“Mount Carmel is a very, very good team. They have so many athletes, so many disrupters in the front line. This week we corrected a lot of mistakes. Still, obviously we made some stupid mistakes, we took some (costly) penalties and I didn’t call a great game.”
The home opener began the same way the game at St. Rita did. The Caravan took the opening kickoff and drove to the Loyola 26 before being faced with a fourth-and-six situation and settling for Julian Patino’s 43-yard field goal.
But this time the Ramblers immediately answered with an 80-yard touchdown drive that ended with Pemberton’s first touchdown.
The big play on the road to the end zone was a 31-yard pass from JT Thomas to tight end James Kyle.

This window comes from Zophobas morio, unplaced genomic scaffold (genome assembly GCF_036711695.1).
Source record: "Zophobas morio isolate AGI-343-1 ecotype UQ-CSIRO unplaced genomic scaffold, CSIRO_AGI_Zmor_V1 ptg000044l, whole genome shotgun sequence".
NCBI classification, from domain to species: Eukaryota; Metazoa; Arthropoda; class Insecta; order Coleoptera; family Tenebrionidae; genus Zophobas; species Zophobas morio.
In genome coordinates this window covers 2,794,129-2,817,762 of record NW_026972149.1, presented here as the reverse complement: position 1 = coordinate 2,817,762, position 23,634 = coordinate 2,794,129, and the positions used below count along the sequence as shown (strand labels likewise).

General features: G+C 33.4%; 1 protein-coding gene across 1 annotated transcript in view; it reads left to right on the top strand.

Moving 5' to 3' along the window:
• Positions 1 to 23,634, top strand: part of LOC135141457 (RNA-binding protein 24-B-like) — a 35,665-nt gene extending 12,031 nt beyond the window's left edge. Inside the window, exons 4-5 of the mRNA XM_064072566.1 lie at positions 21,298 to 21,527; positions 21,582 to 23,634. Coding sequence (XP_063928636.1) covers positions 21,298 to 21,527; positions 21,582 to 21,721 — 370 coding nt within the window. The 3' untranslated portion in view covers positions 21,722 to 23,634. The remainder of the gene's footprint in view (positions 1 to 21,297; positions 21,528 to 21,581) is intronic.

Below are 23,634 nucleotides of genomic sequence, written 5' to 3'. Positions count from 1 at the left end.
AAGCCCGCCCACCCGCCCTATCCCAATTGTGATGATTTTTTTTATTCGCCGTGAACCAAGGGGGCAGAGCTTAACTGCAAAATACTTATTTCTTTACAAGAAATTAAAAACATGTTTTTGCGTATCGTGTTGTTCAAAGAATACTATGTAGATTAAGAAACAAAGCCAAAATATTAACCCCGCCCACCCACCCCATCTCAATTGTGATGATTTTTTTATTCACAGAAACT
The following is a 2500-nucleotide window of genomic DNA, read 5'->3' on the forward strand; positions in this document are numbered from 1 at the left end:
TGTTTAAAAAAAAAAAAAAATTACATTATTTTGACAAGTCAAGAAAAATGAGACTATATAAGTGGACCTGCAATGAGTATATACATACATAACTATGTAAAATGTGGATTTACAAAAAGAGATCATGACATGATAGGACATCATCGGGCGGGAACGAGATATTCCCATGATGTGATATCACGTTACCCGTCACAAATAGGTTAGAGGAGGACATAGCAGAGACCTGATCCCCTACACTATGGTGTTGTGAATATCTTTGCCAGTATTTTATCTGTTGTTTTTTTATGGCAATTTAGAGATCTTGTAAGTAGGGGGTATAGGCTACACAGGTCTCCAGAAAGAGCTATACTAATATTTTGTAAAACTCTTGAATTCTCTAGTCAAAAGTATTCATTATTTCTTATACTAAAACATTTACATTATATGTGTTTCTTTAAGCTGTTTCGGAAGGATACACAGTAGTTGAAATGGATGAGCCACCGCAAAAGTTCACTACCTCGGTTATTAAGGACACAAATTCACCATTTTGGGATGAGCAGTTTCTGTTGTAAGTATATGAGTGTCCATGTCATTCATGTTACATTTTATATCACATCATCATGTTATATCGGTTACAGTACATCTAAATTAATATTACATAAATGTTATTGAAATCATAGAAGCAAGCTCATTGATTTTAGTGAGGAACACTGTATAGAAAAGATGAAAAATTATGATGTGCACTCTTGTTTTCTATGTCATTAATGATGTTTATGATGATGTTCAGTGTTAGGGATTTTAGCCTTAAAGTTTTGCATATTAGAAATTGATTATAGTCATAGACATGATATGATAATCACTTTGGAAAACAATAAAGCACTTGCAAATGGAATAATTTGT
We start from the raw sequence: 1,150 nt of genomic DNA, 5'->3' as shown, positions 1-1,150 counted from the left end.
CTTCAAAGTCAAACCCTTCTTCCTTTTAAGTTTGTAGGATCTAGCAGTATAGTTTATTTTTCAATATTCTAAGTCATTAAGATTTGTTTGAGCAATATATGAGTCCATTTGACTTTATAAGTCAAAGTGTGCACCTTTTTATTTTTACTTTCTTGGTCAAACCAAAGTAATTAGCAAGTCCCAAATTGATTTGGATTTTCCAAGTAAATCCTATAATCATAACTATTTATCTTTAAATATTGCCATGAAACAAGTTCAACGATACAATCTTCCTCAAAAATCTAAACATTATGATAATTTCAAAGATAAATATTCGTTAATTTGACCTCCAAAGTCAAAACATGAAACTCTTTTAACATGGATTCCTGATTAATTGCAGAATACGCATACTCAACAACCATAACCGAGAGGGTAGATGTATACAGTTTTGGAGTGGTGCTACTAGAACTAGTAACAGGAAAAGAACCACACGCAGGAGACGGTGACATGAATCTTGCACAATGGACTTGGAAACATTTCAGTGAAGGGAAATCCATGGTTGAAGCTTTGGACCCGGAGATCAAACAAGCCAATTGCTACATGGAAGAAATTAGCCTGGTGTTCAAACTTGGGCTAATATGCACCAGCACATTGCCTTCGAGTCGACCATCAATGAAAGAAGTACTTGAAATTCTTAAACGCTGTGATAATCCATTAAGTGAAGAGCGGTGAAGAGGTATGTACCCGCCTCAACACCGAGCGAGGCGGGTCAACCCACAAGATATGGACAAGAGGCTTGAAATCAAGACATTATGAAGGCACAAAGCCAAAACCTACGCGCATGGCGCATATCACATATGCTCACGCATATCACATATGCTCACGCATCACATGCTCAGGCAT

In the second quarter Loyola extended its lead to 21-3 on Marty Auer’s 39-yard interception return and junior Roger Simon’s 87-yard reception of a pass from Thomas.
“Marty has natural instincts as an athlete,” Holecek said. “He hasn’t committed yet but some college will be very happy to have him.”
According to Auer, “The coaches prepared me well, the scout team gave me great looks all week and I made the play (for the TD-producing interception). They have good receivers. (Fellow defensive back) Artist Benjamin did a good job of helping lock them down.
“This was our No. 1 game this season, our state championship.”
Thomas saw it the same way.
“We wanted this game more than any game,” he said. “We knew if we jumped on them early it would be something they weren’t used to. We did that but we made a couple of mistakes and they didn’t fold. But we did not lose control. We weren’t going to let it get away.”
Simon’s touchdown catch came on his first reception as a member of the varsity squad.